I recently came across a set of old slides from the National Water Well Association, created in 1977. The slides can be found here as an imgur album. These images show principles of groundwater flow that were not novel at the time, but the images do a great job of showing (through time series primarily) how different mediums can drastically change groundwater flow. Further, the slides show the effects of groundwater extraction through natural (gaining streams) and anthropogenic (wells). Below is a gif of the first ~20 slides I put together, which shows the experimenters setup over the duration of the experiment. There is a constant “head”, or a presence of water, at the right side that is flowing towards the left side of the experimental setup, with some dye being injected at a few depths to show the flow lines.
I’ve included my favorite image from the set below, which shows (beautifully) a cone of depression. When initially drilling a well, it (obviously) is critical to put the well into the water table, such that the pumping end of the well is entirely submerged. Once the well is “switched on”, there is a drawdown of the water table above the well pump head.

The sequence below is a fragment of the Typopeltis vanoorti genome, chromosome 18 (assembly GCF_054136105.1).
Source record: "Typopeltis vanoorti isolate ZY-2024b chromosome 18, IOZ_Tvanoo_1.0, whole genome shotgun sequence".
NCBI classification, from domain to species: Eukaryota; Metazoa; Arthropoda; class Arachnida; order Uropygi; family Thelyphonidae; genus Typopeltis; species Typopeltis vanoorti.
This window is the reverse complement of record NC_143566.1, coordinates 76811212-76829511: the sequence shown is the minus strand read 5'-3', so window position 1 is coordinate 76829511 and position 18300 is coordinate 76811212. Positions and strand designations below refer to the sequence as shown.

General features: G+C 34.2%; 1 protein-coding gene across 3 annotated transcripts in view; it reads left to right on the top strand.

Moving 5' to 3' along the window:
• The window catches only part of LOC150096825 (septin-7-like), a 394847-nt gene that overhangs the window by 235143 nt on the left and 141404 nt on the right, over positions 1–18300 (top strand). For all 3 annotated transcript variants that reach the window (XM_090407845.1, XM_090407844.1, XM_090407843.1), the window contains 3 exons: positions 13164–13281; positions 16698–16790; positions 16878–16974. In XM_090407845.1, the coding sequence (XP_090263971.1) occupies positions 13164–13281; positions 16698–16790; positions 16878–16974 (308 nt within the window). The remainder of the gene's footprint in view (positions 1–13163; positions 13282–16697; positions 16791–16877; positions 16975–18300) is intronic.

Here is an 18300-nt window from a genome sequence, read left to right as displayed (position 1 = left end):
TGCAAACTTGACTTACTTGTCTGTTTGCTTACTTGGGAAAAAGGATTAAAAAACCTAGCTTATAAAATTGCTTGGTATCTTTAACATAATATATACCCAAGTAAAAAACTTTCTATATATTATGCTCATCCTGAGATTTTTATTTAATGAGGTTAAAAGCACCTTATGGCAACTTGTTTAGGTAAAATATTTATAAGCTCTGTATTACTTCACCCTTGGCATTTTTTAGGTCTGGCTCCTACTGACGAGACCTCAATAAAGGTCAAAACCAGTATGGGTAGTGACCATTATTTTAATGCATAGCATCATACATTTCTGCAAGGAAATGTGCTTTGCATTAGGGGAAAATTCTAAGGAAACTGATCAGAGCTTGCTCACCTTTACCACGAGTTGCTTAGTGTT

The cone forms around the well extraction point with its deepest point at the well head, as the well pulls water in from ALL directions (below included!). This disturbs the flow lines, which is shown really well by this experiment. Note that this experiment just shows a 2D slice of the cone, when in reality the “aquifer” is 3D and would extend into and out of your computer screen, making the wedge you see here a cone in three dimensions.